Anesthesia & Analgesia

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Anesthesia & Analgesia:
doi: 10.1213/ANE.0b013e3181f46da8
Technology, Computing, and Simulation: Research Reports

Improved Accuracy of Methemoglobin Detection by Pulse CO-Oximetry During Hypoxia

Feiner, John R. MD; Bickler, Philip E. MD, PhD

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From the Department of Anesthesia and Perioperative Care, University of California at San Francisco, San Francisco, California.

This study was supported by funds established from testing pulse oximetry accuracy for various pulse oximeter device manufacturers. Probes and oximeters were provided by Masimo, Inc., Irvine, California. The authors received research funding from Masimo, Inc.

Address corresponding to John R. Feiner, MD, Department of Anesthesia and Perioperative Care, University of California at San Francisco, 521 Parnassus C-450, San Francisco, CA 94143-0648. Address e-mail to feinerj@anesthesia.ucsf.edu.

Accepted July 15, 2010

Published ahead of print September 14, 2010

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Abstract

BACKGROUND: Methemoglobin in the blood cannot be detected by conventional pulse oximetry and may bias the oximeter's estimate (SpO2) of the true arterial functional oxygen saturation (SaO2). A recently introduced “pulse CO-oximeter” (Masimo Rainbow SET® Radical-7) that measures SpMet, a noninvasive measurement of the percentage of methemoglobin in arterial blood (%MetHb), was shown to read spuriously high values during hypoxia. In this study we sought to determine whether the manufacturer's modifications have improved the device's ability to detect and accurately measure methemoglobin and deoxyhemoglobin simultaneously.

METHODS: Twelve healthy adult volunteer subjects were fitted with sensors on the middle finger of each hand, and a radial arterial catheter was placed for blood sampling. Intravenous administration of ∼300 mg of sodium nitrite elevated subjects' methemoglobin levels to a 7% to 11% target level, and hypoxia was induced to different levels of SaO2 (70% to 100%) by varying fractional inspired oxygen. Pulse CO-oximeter readings were compared with arterial blood values measured with a Radiometer ABL800 FLEX multi-wavelength oximeter. Pulse CO-oximeter methemoglobin reading performance was analyzed by the bias (SpMet-%MetHb), and by observing the incidence of meaningful reading errors and predictive value at the various hypoxia levels. SpO2 bias (SpO2 – SaO2), precision, and root-mean-square error were evaluated during conditions of elevated methemoglobin.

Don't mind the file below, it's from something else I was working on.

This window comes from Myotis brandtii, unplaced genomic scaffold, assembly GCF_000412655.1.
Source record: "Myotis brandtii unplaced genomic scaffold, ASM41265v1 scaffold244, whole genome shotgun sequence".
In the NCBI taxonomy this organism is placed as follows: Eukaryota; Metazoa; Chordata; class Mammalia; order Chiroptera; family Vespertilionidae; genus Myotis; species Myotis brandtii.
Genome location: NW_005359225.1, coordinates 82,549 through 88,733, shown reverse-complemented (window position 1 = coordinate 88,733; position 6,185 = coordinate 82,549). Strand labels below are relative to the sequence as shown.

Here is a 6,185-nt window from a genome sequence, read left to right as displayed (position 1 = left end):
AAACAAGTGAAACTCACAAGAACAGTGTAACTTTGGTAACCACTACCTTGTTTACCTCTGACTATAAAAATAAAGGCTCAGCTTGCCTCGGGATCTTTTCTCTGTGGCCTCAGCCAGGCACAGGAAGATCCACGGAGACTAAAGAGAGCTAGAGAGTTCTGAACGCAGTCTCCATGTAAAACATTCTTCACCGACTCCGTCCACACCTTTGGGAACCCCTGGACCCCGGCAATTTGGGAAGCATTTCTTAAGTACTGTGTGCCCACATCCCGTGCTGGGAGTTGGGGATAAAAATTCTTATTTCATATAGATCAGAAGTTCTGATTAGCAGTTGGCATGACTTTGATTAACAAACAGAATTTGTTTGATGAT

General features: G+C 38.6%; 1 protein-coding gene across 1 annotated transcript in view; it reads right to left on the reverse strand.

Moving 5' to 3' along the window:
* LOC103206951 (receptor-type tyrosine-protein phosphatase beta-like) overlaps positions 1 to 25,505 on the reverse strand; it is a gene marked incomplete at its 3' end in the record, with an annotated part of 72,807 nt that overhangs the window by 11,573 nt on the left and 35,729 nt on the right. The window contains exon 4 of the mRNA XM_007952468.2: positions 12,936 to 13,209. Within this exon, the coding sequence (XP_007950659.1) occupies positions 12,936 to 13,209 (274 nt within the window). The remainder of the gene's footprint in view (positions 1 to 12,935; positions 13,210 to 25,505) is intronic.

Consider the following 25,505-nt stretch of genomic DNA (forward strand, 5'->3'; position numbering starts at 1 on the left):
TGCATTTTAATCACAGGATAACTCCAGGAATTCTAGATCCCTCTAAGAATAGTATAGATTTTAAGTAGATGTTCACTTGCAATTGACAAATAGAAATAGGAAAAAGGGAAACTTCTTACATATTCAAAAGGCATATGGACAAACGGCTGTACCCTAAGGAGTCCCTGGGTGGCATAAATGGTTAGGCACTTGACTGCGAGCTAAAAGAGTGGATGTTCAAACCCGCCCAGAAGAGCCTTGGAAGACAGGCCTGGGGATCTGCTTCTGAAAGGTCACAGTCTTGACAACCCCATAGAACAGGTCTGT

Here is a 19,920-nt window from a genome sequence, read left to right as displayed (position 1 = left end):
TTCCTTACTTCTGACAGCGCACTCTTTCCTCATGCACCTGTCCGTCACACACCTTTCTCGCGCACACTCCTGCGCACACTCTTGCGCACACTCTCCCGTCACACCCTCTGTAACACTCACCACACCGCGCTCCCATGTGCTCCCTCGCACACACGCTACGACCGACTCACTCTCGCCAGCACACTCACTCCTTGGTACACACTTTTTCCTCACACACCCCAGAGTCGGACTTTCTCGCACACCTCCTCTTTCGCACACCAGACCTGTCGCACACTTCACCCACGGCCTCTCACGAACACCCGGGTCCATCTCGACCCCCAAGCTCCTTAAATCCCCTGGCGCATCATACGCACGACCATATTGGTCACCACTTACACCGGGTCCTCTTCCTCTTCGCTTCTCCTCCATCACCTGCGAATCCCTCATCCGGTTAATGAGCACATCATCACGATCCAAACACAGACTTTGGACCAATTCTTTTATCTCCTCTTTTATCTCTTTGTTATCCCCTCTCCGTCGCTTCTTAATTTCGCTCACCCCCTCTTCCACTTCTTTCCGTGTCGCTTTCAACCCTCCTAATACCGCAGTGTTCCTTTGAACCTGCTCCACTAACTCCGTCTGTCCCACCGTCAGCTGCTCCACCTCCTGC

RESULTS: Observations spanned 74% to 100% SaO2 and 0.4% to 14.4% methemoglobin with 307 blood draws and 602 values from the 2 oximeters. Masimo methemoglobin reading bias and precision over the full SaO2 span was 0.16% and 0.83%, respectively, and was similar across the span. Masimo SpO2 readings were biased −1.93% across the 70% to 100% SaO2 range.

CONCLUSIONS: The Rainbow's methemoglobin readings are acceptably accurate over an oxygen saturation range of 74%–100% and a methemoglobin range of 0%–14%.

Pulse oximetry noninvasively estimates arterial oxygen saturation (SpO2) by shining red and near-infrared light through blood-perfused tissue and analyzing the modulation of light through the cardiac cycle. In clinical practice, elevated dysfunctional hemoglobin may be present in addition to, rather than instead of, hypoxemia. Thus it becomes useful to understand the interactions that exist in the measurement of the various hemoglobin species. Recently, an alternative pulse oximeter–like device for the continuous and noninvasive measurement of the percentage of carboxyhemoglobin (COHb) (%COHb) and methemoglobin (MetHb) (%MetHb) content in the arterial blood has become available (Masimo Rainbow SET® Radical 7 pulse CO-oximeter, Masimo Corp., Irvine, California). Seven or more LED wavelengths in the sensor are used to estimate arterial oxygen saturation (SaO2), %COHb, and %MetHb, reporting values of SpO2, SpCO®, and SpMet™, respectively.1